June is National Pollinators Month

What exactly is National Pollinators Month, and how can we honor the ever-important pollinators of the earth at a time when they are center stage? Beekeepers and dedicated pollinator protectors encourage everyone to find ways to promote healthy pollination this month. One of the best ways to do so is to plant non-invasive plants that produce nectar and pollen. Gardens with these plants, when they bloom, provide excellent sources for bees and other pollinators like bats, birds, and other insects. Pollinators are undeniably valuable to our ecosystem and food production. Every pollinating creature takes part in the continued production of nuts, vegetables, and fruit for human consumption. Planting encouraged habitats to form organically, helping the pollinators as humans reap the rewards.

How Critical Are Pollinators?

Although there are differing statistics of exactly how much pollinators are responsible for on our plates every day, the National Wildlife Federation states that 1/3 of the food we eat is reliant on the healthy activity of pollinators. Pollinators with access to wildflowers also produce flavors for teas and herbal remedies used in households across America. The more diverse habitats we can foster, the better for bees and other pollinators, and also better for us. Caring for bees, whether in your yard or through purchasing local honey or planting bee-friendly and non-invasive plants, everyone can have a hand in keeping our ecosystems balanced and functioning at the highest level.

Planting Provides for Pollinators

Planting trees, plants, and flowers helps provide for the future of pollinators. The majestic monarch butterfly and honeybees are showing declining numbers. Although many attribute it to pesticide use in commercial food production, any reduction in pollinator habitats can have an alarming and adverse effect on our planet, and that is why June is Pollinator Month – to bring awareness and elevate the investment of people in their planet and table! Encouraging natural habitat growth through the mindful planting of the best plants, trees, and flowers is a huge step in the right direction when focusing on the relevance and importance of bees and other pollinators.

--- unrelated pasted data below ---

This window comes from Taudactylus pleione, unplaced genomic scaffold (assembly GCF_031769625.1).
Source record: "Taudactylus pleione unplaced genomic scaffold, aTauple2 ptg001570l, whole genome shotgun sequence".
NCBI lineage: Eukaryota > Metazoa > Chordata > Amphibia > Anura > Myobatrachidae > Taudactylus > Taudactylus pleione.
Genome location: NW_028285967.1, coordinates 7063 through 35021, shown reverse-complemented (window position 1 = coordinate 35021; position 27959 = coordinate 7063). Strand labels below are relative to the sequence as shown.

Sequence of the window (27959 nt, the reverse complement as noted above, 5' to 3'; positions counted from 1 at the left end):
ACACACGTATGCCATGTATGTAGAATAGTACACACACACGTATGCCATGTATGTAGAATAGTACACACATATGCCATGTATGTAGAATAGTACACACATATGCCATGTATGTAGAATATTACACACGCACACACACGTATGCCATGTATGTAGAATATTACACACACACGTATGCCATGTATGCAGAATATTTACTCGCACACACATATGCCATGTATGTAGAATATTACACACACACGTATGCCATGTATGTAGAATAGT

Tips for Planting a Pollinator-Friendly Garden

Trying to figure out where to start? Here are some easy tips for those wanting to step out this month and do something to help the pollinators in your region:

Bring on the Birds

Adding a birdhouse or leaving seed outside for birds is an excellent way to encourage other flying pollinators to come to your area. Birds are pollinators, and although many enjoy seeing them fly around and call out to each other, they do not always want to invite a murder of crows to their property, which is understandable! Placing bird seed off-site and higher up off the ground can be a fun way to help pollinators without some of the downsides of having frequently visited spots right in front of your door.

Planting All Year Round

Even novice gardeners know the value associated with spring flowers, which yield striking colors and beautiful blooms. However, planting for the whole year is tremendously helpful to bees and other pollinators. Instead of a feast or famine scenario by planting only for spring, consider planting for the hotter and colder months throughout the year—this can help pollinators survive some of the harsher weather and seasons. The key to providing year-round food is planting a wide variety of plants so that while some go dormant, others can continue to provide food sources.

Bright Colors Attract Valuable Pollinators

If a bloom is bright, it is an eye-catcher for bees and other pollinators. Bright colors often go hand in hand with scents that attract nectar and pollen collectors, so when choosing things to grow in your garden, be sure to include some that not only look striking but will also attract pollinators.

Expect the Unexpected Visitor

Although people admire the beauty of a butterfly in flight or a fat and fuzzy bee taking nectar from a flower, other insects help pollinate. Don't be afraid to invite other healthy insects by planting because the ecosystem requires all pollinators to help. Good bugs also help with pest control, so don’t be in a hurry to exterminate anything that doesn’t resemble a bee or butterfly. The key to assisting pollinators is to allow the ecosystem to balance itself organically, so you provide the food and water sources and let the rest sort itself out.

facts about pollinators
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As we enter June, let us collectively strive to build and create safe spaces for bees and other pollinators to grow and thrive. Increasing knowledge and awareness of the declining populations of pollinators is the first step in understanding how humans impact pollination and how we can help counter the negative. If you have any questions about bees in your area or have a concern about a beehive or swarm, contact D-Tek. D-Tek is a full-service and humane bee removal company owned by a dedicated beekeeper with decades of experience.

Call today at 760-224-3040!